How does the fact that it was Aharon who lit the lamps elevate their importance?
(8,2) “Speak to Aharon and say to him: When you light the lamps, towards the face of the menorah shall the seven lamps cast their light.”
The choice of the word בהעלתך with the letter 'beis' at the beginning and which therefore means “when you light” is strange, because Hashem is giving instructions to Aharon concerning the menorah and therefore we would have expected it to be the form of a command - "light the lamps". Another difficulty with this choice of word is that it literally means “when you raise up”, and instead it should have written בהדלקתך which does mean "when you light".
It seems to me that these difficulties are what the Midrash is coming to answer. Says the Midrash: “when you light the lamps” - we find that there were twelve tribes who brought offerings for the inauguration of the altar, but the tribe of Levi did not offer anything and they were distressed and said: Why were we distanced from making an offering for the inauguration of the altar? After the inauguration Hashem said to Aharon and his sons: All the tribes made an inauguration, but your tribe did not. Therefore, “speak to Aharon and say to him: When you light”.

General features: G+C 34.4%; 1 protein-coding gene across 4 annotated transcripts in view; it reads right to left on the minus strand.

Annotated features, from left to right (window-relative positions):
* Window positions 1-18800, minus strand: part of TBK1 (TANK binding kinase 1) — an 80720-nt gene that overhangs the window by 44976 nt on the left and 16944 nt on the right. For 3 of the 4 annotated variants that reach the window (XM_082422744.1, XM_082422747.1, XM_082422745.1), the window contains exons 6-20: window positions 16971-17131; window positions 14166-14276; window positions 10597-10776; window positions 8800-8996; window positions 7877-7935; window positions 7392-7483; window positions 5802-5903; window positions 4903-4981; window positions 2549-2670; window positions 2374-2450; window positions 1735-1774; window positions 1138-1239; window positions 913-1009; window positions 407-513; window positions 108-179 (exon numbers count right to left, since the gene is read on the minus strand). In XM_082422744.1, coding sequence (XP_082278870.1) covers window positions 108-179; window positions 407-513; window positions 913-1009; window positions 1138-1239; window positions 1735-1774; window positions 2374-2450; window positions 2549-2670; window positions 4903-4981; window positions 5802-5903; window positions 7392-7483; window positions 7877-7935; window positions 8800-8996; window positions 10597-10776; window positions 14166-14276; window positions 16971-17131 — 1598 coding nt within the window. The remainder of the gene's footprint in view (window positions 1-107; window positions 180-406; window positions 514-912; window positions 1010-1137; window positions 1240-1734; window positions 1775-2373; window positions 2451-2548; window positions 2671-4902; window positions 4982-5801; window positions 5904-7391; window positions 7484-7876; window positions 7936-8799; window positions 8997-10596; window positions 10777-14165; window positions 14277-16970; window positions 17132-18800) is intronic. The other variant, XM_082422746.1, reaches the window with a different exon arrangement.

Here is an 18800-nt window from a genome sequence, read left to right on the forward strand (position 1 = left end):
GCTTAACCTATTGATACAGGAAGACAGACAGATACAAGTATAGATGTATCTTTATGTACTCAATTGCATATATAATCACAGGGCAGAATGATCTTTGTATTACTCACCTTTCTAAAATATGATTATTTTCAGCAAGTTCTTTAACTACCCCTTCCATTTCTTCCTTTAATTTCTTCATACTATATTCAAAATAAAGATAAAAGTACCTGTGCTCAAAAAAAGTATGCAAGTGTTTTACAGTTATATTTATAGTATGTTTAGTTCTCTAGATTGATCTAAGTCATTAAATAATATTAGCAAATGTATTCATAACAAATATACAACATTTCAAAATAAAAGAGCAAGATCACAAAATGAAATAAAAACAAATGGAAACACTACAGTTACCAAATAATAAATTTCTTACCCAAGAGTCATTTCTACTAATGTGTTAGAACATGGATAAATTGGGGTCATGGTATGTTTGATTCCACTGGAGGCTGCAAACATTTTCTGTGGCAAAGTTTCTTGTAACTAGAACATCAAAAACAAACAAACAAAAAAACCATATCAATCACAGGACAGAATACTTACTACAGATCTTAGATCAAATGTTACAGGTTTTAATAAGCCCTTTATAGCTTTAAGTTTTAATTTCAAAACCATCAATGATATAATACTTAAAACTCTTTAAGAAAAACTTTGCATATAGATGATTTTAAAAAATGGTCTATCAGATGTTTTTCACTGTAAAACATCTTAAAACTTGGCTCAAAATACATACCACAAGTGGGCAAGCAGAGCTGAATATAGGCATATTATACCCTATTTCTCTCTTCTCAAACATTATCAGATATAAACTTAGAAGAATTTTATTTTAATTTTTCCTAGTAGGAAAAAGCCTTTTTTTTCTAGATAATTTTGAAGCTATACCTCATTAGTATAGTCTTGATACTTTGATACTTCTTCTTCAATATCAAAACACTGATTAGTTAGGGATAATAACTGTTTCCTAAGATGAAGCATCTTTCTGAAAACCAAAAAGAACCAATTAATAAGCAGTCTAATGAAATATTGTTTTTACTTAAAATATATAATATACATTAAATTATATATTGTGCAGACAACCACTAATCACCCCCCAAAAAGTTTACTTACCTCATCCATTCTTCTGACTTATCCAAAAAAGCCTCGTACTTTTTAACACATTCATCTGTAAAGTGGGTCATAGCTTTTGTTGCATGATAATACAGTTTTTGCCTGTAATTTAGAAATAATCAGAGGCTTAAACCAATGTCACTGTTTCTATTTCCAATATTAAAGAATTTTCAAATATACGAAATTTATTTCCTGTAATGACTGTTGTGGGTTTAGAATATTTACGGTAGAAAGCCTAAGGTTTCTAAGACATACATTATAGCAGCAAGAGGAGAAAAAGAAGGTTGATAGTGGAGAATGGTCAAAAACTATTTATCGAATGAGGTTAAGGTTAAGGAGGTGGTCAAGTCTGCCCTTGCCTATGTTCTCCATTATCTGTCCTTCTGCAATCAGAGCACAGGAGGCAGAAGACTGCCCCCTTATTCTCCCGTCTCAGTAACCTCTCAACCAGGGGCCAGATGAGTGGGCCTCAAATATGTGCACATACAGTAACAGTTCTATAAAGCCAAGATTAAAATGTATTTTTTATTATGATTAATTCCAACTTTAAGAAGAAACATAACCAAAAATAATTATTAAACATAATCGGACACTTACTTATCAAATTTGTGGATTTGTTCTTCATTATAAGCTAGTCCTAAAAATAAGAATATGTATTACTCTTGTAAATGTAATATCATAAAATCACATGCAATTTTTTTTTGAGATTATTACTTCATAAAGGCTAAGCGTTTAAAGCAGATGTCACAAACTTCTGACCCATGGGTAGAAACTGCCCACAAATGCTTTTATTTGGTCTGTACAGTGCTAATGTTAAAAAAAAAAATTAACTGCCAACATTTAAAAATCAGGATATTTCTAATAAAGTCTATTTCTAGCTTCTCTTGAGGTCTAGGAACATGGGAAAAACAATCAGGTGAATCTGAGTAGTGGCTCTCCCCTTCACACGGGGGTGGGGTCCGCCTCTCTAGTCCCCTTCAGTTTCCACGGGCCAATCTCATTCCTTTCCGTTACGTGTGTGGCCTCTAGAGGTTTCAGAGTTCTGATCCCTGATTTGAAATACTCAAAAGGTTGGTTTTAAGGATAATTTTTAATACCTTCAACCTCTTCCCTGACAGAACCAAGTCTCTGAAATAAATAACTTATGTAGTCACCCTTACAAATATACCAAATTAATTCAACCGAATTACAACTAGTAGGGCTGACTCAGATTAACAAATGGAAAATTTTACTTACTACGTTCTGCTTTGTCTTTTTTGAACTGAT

It is clear from this Midrash that the lighting of the lamps was Aharon’s act of inauguration. But this itself is difficult - why did Hashem wait until now and cause Aharon so much distress. He should have commanded Aharon to also bring an offering at the inauguration in order to avoid his being distressed. Why did He wait until afterwards to give him the task of lighting of the lamps?
It seems to me that this was in order to give honour to the lamps, in order to demonstrate that they were something very great and important, so that Yisrael would not think that they are a small, insignificant thing, merely to give light to Hashem’s dwelling. This idea is brought explicitly in another Midrash wich says: “towards the face of the menorah shall the seven lamps cast their light” - so that Yisrael will not disparage the menorah. We see from this that there was a concern that they would disparage the menorah and consider it a small thing, and therefore Hashem wanted to show them that on the contrary, the menorah was more beloved to Him than everything, and therefore He commanded Aharon specifically to light the lamps.